Friday, December 16, 2011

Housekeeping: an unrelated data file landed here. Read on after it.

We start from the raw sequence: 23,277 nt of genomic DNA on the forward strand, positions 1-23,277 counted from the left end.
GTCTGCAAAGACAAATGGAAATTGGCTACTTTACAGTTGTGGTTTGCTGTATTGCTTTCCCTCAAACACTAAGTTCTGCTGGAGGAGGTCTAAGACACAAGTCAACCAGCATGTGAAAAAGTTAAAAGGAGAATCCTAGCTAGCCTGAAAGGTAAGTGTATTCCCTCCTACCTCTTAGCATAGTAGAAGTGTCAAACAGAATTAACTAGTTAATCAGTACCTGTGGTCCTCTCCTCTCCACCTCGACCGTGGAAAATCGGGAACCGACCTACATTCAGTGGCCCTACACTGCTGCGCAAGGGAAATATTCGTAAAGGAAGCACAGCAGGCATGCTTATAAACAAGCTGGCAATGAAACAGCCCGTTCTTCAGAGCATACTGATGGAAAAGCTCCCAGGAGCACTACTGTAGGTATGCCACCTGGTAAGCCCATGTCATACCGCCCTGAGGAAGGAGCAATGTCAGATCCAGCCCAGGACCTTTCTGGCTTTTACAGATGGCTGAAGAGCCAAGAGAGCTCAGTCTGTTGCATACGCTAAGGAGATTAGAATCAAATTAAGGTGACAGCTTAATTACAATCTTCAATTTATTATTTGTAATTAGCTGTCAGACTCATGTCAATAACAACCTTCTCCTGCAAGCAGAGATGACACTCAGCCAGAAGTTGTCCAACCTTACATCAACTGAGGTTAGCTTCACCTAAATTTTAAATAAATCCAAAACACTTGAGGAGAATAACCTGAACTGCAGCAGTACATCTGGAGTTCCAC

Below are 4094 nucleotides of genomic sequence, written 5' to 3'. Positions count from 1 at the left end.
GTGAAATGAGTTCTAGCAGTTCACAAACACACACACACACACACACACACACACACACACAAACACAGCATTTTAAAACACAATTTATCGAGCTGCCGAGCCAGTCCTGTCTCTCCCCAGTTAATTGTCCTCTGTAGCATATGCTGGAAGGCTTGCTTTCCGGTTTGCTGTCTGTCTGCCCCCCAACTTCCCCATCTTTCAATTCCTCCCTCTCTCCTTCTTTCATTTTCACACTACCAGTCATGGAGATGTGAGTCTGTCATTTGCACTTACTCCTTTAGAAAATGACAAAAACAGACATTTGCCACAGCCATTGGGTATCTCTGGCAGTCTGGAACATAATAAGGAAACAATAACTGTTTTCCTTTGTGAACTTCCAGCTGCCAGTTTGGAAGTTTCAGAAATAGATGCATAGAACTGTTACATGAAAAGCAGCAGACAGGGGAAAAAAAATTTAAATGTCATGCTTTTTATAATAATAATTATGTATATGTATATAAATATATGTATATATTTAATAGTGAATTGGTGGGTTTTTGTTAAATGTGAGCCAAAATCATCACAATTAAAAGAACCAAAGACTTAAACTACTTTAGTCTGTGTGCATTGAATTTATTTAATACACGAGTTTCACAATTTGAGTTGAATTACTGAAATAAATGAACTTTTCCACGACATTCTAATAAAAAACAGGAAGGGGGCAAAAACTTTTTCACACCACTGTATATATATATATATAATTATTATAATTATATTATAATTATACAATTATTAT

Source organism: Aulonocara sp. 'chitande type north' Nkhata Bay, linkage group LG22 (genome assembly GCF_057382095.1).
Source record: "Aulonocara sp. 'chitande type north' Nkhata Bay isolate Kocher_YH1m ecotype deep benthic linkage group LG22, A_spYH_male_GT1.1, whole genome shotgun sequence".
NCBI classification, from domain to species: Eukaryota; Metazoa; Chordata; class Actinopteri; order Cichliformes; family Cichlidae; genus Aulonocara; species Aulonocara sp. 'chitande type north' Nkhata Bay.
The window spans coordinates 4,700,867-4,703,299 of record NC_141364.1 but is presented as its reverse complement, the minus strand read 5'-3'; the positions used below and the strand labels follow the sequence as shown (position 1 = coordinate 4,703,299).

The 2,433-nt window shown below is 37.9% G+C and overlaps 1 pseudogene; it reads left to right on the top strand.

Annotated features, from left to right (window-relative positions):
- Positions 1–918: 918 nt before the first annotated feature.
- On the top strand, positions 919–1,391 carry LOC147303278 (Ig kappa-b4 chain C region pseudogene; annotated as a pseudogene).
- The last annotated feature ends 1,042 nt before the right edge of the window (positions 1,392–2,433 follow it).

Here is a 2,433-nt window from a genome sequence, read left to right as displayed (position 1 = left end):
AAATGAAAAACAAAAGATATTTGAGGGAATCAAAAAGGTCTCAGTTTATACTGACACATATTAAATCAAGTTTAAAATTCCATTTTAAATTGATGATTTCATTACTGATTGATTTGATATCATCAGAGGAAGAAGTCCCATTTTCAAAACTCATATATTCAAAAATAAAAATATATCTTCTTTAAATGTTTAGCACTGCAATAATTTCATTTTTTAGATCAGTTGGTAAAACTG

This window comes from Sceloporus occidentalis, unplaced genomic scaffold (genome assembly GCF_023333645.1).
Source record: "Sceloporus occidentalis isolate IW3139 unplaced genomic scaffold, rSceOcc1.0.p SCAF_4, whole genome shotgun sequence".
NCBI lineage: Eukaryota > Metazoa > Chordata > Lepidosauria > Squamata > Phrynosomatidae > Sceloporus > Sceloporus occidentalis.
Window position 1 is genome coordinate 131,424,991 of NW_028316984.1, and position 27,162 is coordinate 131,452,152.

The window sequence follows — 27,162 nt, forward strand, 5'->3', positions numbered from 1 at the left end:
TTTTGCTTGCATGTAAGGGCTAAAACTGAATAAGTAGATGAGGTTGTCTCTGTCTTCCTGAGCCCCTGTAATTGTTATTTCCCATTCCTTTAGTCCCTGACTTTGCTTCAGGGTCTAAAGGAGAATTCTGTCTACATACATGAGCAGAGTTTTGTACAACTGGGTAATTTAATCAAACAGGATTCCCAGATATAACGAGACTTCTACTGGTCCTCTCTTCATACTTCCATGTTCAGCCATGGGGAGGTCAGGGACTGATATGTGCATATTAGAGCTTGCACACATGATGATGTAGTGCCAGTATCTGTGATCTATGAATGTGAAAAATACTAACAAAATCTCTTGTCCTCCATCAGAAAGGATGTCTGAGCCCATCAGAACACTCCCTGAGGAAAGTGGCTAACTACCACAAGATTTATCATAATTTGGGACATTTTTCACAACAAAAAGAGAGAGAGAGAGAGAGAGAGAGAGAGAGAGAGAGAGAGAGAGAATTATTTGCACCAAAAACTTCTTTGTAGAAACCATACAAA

I've been thinking a lot about foreshadowing recently. It's one of those things that writers often use. Sometimes they're little hints you don't even realize until you've finished the book. I have to say that J.K. Rowling was always very good at this. When you have a plan and know where it is going to go, it's hard not to slip in little clues. Perhaps it's out of some sense of duty to prepare your readers for a big event. And even when you tell a story about your own life, it's hard not to slip in little previews of what is to come. But on a daily basis, foreshadowing does not exist. Sometimes things you aren't planning for just happen. It's like Katcha, Mark's beloved dog, having a stroke two nights ago. He had spent the whole year missing her, looking forward to spending time with her, and remembering all the good things about her. Then two weeks after we arrive, she has a stroke. Wednesday night she was perfectly fine, and Thursday morning she was vomiting buckets. She's a bit better today, and the doctors have apparently given her some hope, but she can hardly move on her own, and scarecely nibbles at food. It's a horrible tragedy, and we didn't see it coming. This happens so often in life. The end of this month will mark the one year anniversary of my dear friend Becky's death. She was just on her way home from work on a Thursday. Nothing remarkable, except that it was a rather nasty weather sort of day, but her family, and she herself, did not have some lurking feeling that horror was on the horizon. Now in retrospect, we can often see signs. If I were writing the story of us, I might say that the way Katcha responded to Mark when we arrived was a sign that she was pulling away, preparing for disaster. He was so thrilled to see her, and she was reserved, almost resentful even. I teased that she was giving him the cold shoulder for being gone so long, but now it can be reinterpreted as something deeper. Perhaps the very fact that I was thinking about foreshadowing before this happened was foreshadowing enough. I continue to make progress on my book, but I'm writing it in a different way than I normally do. After reading a book in High School, by Gilbert Morris of all people, I got in the habit of layout. This is actually a very usefull tool when getting something accomplished. If I plan out what will happen in advance, all I have to do is fill in the pieces. It's also useful to have models written up of each character, so you don't accidentally change them from being brown eyed to blue somewhere in the middle. I suppose an editor would help with things like that too, but this time, I'm just wingin' it. There can be no foreshadowing because I don't exactly know where I'm taking it. This is rather dangerous, because it often leads to "Never ending story" Syndrome. But it also means when things happen in the story they happen more organically. They come to pass in the moment, rather than having informative music playing in the background, telling you exactly how you should feel about the upcoming scene. I'm sure when all is said and done, we should be thankful that we cannot see the future. While it might force us to hold the ones we love a bit more dear because we know the exact moment when we will lose them, it would most likely also blind us with fear. It must be enough to say that God is in control.

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